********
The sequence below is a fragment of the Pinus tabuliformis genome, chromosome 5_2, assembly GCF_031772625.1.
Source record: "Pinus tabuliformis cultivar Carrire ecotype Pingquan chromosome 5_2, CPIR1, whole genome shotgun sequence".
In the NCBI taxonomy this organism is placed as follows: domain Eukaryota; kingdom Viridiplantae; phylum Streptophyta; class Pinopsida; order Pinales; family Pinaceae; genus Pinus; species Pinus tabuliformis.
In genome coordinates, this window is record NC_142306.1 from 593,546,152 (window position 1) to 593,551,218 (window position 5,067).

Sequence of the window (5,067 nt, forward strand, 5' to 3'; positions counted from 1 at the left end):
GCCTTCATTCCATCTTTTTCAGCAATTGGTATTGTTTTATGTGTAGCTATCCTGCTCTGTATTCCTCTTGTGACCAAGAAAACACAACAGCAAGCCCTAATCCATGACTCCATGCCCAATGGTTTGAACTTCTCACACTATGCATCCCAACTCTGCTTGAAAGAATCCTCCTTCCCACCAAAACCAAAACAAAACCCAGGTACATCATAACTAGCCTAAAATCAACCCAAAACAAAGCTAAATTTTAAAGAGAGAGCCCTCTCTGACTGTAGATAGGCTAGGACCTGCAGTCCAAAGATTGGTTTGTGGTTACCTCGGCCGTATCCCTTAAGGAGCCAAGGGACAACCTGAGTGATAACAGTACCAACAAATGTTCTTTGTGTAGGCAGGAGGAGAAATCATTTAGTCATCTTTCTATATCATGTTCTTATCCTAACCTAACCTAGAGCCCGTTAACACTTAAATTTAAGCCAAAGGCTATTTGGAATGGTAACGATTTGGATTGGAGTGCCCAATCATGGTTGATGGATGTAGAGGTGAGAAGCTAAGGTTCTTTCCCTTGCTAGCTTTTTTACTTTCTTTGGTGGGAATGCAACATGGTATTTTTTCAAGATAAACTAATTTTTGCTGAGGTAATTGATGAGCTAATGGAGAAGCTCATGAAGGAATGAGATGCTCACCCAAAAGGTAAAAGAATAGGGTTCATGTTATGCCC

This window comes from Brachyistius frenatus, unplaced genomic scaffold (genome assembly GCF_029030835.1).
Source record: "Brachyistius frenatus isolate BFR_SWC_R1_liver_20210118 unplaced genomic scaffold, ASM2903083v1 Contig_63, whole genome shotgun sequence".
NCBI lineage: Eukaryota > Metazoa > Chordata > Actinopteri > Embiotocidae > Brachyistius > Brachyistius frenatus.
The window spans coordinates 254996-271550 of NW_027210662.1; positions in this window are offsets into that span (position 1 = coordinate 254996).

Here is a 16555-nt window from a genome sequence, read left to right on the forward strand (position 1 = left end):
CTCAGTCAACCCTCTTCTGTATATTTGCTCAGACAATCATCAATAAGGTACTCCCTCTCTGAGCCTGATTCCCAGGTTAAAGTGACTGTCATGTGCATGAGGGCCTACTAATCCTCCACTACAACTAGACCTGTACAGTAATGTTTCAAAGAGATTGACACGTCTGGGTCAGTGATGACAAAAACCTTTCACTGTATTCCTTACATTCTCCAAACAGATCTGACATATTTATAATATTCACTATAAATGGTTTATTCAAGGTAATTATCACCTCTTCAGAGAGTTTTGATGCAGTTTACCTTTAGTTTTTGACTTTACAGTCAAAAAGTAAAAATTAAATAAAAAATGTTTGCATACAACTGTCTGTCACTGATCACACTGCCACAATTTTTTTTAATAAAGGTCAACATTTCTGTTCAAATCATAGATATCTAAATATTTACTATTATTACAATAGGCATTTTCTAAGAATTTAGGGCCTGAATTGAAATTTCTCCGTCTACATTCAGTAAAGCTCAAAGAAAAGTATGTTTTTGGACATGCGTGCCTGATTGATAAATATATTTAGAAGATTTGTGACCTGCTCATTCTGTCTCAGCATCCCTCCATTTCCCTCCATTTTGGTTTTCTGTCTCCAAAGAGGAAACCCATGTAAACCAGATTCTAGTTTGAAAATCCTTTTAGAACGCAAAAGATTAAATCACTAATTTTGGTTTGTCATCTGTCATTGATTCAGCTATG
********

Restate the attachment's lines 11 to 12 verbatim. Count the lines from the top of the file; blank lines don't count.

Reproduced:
Here is a 16555-nt window from a genome sequence, read left to right on the forward strand (position 1 = left end):
CTCAGTCAACCCTCTTCTGTATATTTGCTCAGACAATCATCAATAAGGTACTCCCTCTCTGAGCCTGATTCCCAGGTTAAAGTGACTGTCATGTGCATGAGGGCCTACTAATCCTCCACTACAACTAGACCTGTACAGTAATGTTTCAAAGAGATTGACACGTCTGGGTCAGTGATGACAAAAACCTTTCACTGTATTCCTTACATTCTCCAAACAGATCTGACATATTTATAATATTCACTATAAATGGTTTATTCAAGGTAATTATCACCTCTTCAGAGAGTTTTGATGCAGTTTACCTTTAGTTTTTGACTTTACAGTCAAAAAGTAAAAATTAAATAAAAAATGTTTGCATACAACTGTCTGTCACTGATCACACTGCCACAATTTTTTTTAATAAAGGTCAACATTTCTGTTCAAATCATAGATATCTAAATATTTACTATTATTACAATAGGCATTTTCTAAGAATTTAGGGCCTGAATTGAAATTTCTCCGTCTACATTCAGTAAAGCTCAAAGAAAAGTATGTTTTTGGACATGCGTGCCTGATTGATAAATATATTTAGAAGATTTGTGACCTGCTCATTCTGTCTCAGCATCCCTCCATTTCCCTCCATTTTGGTTTTCTGTCTCCAAAGAGGAAACCCATGTAAACCAGATTCTAGTTTGAAAATCCTTTTAGAACGCAAAAGATTAAATCACTAATTTTGGTTTGTCATCTGTCATTGATTCAGCTATG